IN THE UNITED STATES DISTRICT COURT FOR THE EASTERN DISTRICT OF CALIFORNIA
November 7, 2011
CURTIS HIGHTOWER, PLAINTIFF,
W. PATTON, DEFENDANT.
Plaintiff is a state prisoner proceeding without counsel in an action brought under 42 U.S.C. § 1983. He has filed several letters and has requested clarification of this court's orders. See Dckt. Nos. 75-78.
Two of plaintiff's filings concern a superior court case that has been dismissed. See Dckt. No. 75, 76. Although his purpose in writing to this court is somewhat unclear, it appears that plaintiff may be requesting this court to exercise supplemental jurisdiction over his state law claims. Plaintiff is advised that if he wishes to amend his complaint to add new claims, he must meet the requirements in the federal rules and this court's local rules for doing so. Specifically, he must file a motion to amend his complaint, together with a proposed amended complaint containing all of his claims. See Fed. R. Civ. P. 15(a)(2) (after 21 days after a responsive pleading has been served, a party may only amend its pleading with the opposing party's written consent or with the court's leave); Local Rule 220 (any amended pleading must be complete in itself without reference to a superceded pleading). Under the court's August 9 scheduling order, any motion to amend the complaint must be filed by November 28, 2011.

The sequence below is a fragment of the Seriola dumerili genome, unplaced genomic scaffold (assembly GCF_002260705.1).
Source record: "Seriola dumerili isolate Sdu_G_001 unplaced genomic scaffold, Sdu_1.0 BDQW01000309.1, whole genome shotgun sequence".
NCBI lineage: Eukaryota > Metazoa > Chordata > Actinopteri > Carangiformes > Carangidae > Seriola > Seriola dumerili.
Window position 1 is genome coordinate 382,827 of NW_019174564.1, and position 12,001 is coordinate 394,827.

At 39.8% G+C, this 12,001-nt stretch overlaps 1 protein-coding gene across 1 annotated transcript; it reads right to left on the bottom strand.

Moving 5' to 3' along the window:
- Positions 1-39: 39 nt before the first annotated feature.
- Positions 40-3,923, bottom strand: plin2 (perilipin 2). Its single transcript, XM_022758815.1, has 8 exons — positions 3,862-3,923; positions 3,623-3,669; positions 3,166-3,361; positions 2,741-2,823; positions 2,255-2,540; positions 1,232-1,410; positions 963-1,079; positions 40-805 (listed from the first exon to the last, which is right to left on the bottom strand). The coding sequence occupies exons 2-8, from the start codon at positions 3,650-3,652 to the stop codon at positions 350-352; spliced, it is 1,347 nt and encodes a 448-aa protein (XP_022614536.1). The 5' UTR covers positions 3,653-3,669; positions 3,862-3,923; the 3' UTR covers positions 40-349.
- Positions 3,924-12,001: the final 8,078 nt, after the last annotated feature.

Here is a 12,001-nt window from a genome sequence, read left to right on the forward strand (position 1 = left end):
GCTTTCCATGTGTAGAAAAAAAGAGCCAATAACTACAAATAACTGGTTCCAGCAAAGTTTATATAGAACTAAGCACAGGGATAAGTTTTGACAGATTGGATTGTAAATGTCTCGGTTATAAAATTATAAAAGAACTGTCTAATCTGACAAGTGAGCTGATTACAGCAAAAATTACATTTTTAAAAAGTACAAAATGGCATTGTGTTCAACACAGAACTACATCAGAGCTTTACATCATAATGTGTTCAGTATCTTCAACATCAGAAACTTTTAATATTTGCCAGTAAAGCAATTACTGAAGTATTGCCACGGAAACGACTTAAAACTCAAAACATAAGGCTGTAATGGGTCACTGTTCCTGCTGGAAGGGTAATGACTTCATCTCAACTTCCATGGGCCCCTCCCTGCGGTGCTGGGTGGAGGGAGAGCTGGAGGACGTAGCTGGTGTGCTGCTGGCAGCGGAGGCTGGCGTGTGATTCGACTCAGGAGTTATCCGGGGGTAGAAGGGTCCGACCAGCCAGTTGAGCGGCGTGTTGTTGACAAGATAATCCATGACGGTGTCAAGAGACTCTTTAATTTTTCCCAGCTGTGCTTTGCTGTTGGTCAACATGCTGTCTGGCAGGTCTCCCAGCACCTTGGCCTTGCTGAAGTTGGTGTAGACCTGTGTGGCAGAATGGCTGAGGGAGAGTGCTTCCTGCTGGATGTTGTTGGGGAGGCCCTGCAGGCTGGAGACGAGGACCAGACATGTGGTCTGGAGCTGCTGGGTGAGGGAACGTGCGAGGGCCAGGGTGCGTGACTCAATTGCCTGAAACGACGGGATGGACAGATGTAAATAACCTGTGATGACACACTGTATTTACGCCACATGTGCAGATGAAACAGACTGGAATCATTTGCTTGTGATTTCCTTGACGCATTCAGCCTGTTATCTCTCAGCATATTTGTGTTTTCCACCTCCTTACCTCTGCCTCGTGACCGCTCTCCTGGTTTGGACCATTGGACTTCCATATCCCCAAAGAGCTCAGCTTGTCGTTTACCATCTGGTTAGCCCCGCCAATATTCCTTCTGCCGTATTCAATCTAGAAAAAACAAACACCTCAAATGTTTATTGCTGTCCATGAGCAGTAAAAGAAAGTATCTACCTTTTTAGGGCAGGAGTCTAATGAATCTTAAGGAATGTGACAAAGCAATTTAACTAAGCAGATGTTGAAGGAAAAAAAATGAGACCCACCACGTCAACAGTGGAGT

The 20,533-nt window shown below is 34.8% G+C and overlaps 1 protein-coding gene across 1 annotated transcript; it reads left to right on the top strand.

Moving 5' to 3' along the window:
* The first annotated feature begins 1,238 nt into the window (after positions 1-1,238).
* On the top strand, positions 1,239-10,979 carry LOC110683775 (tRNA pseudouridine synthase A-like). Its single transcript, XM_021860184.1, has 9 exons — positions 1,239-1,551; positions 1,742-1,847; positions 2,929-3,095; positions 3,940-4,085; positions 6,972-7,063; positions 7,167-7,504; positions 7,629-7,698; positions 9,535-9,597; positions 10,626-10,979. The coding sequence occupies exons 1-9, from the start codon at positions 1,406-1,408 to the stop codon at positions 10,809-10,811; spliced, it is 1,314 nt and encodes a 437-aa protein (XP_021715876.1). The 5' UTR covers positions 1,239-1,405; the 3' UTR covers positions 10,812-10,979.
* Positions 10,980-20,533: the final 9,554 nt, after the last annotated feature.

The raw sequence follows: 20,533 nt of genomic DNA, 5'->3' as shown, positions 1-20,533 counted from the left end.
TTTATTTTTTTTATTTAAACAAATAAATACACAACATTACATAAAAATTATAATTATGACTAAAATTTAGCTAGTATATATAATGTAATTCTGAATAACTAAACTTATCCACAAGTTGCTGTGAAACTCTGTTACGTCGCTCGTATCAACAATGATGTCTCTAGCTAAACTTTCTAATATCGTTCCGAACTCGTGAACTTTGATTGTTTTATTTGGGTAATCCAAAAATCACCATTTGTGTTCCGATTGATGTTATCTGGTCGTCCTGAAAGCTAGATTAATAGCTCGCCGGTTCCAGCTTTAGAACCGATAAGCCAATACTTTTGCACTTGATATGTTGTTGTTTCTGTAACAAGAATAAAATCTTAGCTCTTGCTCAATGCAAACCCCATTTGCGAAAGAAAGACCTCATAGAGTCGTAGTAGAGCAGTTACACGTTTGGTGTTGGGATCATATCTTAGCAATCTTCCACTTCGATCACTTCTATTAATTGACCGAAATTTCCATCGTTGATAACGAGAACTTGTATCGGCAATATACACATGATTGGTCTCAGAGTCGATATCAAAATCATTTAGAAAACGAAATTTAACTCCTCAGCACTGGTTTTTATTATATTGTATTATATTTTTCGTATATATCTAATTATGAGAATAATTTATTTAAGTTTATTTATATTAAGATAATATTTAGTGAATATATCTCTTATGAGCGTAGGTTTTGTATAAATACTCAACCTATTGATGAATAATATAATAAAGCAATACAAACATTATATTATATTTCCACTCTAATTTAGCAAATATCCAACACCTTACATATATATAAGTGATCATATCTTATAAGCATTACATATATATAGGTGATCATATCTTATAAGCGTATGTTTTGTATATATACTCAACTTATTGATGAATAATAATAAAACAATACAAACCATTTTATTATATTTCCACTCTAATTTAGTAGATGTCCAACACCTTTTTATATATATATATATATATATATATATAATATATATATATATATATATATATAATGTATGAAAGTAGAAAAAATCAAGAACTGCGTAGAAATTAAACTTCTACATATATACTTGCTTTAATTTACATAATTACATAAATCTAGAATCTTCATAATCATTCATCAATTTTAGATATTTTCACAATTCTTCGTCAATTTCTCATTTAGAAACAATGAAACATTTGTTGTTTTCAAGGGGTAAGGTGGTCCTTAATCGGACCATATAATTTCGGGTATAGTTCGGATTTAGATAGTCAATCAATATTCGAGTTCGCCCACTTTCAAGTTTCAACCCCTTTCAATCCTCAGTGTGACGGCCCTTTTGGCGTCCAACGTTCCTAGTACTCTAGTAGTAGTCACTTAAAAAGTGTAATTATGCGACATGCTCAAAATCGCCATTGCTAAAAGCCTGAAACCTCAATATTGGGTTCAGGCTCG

Plaintiff has also filed a letter stating that he mailed to the court a 33-page report regarding discovery which was returned to him. See Dckt. No. 77, 78. It is unclear from plaintiff's letter whether the document he sent to the court consisted of discovery requests or a motion to compel discovery. Plaintiff is advised that he should propound discovery requests, such as requests for production of documents, interrogatories, and requests for admission, directly on the defendant, and should not file discovery requests with the court. See Fed. R. Civ. P. 33, 34, 36. If plaintiff has already sent discovery requests to the defendant, and the defendant has failed to comply with the federal rules in responding to the discovery requests, plaintiff may file a motion to compel with the court. However, plaintiff's time for propounding discovery requests has already expired, and his deadline for filing a motion to compel is fast approaching. See Dckt. No. 69 (all requests for discovery must have been served by September 29, 2011); Dckt. No. 65 (motions to compel discovery due by November 28, 2011). If plaintiff wishes to have more time to conduct discovery, and has good cause for not complying with the existing scheduling order, he may file a motion to modify the scheduling order.
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